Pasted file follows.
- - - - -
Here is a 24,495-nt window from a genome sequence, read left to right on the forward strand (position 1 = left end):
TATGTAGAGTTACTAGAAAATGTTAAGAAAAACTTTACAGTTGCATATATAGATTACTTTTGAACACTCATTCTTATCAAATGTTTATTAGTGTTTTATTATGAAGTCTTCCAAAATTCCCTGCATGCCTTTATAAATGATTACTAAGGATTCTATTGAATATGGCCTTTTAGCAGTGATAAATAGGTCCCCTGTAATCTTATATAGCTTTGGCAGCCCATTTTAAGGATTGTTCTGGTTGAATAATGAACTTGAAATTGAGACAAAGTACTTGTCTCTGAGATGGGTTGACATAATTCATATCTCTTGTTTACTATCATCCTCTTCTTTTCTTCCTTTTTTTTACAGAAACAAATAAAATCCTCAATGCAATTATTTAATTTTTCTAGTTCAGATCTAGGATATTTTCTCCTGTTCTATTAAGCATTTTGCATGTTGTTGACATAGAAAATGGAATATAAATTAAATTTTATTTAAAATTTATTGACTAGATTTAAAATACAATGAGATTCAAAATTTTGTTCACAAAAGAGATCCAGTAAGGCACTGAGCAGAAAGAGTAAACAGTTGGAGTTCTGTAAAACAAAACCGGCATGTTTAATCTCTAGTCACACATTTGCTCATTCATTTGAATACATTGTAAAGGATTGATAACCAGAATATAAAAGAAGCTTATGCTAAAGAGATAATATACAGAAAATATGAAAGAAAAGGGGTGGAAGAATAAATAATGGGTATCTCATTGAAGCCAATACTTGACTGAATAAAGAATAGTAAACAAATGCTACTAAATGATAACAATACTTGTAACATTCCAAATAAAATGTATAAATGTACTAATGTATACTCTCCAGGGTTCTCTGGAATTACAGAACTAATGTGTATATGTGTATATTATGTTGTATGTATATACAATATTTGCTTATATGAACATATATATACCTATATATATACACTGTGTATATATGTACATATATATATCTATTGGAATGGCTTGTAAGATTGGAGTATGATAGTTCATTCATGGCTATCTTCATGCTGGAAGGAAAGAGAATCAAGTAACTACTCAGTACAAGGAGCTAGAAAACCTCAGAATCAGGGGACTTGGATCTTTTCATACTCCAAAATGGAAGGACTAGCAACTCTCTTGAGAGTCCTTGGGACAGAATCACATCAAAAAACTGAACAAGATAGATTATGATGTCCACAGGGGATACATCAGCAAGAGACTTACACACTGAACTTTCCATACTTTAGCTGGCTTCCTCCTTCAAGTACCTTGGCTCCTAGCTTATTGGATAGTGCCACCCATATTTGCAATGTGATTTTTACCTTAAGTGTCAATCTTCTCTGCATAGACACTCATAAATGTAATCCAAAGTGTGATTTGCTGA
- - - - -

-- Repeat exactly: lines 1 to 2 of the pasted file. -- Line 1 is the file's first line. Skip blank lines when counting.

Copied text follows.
Here is a 24,495-nt window from a genome sequence, read left to right on the forward strand (position 1 = left end):
TATGTAGAGTTACTAGAAAATGTTAAGAAAAACTTTACAGTTGCATATATAGATTACTTTTGAACACTCATTCTTATCAAATGTTTATTAGTGTTTTATTATGAAGTCTTCCAAAATTCCCTGCATGCCTTTATAAATGATTACTAAGGATTCTATTGAATATGGCCTTTTAGCAGTGATAAATAGGTCCCCTGTAATCTTATATAGCTTTGGCAGCCCATTTTAAGGATTGTTCTGGTTGAATAATGAACTTGAAATTGAGACAAAGTACTTGTCTCTGAGATGGGTTGACATAATTCATATCTCTTGTTTACTATCATCCTCTTCTTTTCTTCCTTTTTTTTACAGAAACAAATAAAATCCTCAATGCAATTATTTAATTTTTCTAGTTCAGATCTAGGATATTTTCTCCTGTTCTATTAAGCATTTTGCATGTTGTTGACATAGAAAATGGAATATAAATTAAATTTTATTTAAAATTTATTGACTAGATTTAAAATACAATGAGATTCAAAATTTTGTTCACAAAAGAGATCCAGTAAGGCACTGAGCAGAAAGAGTAAACAGTTGGAGTTCTGTAAAACAAAACCGGCATGTTTAATCTCTAGTCACACATTTGCTCATTCATTTGAATACATTGTAAAGGATTGATAACCAGAATATAAAAGAAGCTTATGCTAAAGAGATAATATACAGAAAATATGAAAGAAAAGGGGTGGAAGAATAAATAATGGGTATCTCATTGAAGCCAATACTTGACTGAATAAAGAATAGTAAACAAATGCTACTAAATGATAACAATACTTGTAACATTCCAAATAAAATGTATAAATGTACTAATGTATACTCTCCAGGGTTCTCTGGAATTACAGAACTAATGTGTATATGTGTATATTATGTTGTATGTATATACAATATTTGCTTATATGAACATATATATACCTATATATATACACTGTGTATATATGTACATATATATATCTATTGGAATGGCTTGTAAGATTGGAGTATGATAGTTCATTCATGGCTATCTTCATGCTGGAAGGAAAGAGAATCAAGTAACTACTCAGTACAAGGAGCTAGAAAACCTCAGAATCAGGGGACTTGGATCTTTTCATACTCCAAAATGGAAGGACTAGCAACTCTCTTGAGAGTCCTTGGGACAGAATCACATCAAAAAACTGAACAAGATAGATTATGATGTCCACAGGGGATACATCAGCAAGAGACTTACACACTGAACTTTCCATACTTTAGCTGGCTTCCTCCTTCAAGTACCTTGGCTCCTAGCTTATTGGATAGTGCCACCCATATTTGCAATGTGATTTTTACCTTAAGTGTCAATCTTCTCTGCATAGACACTCATAAATGTAATCCAAAGTGTGATTTGCTGA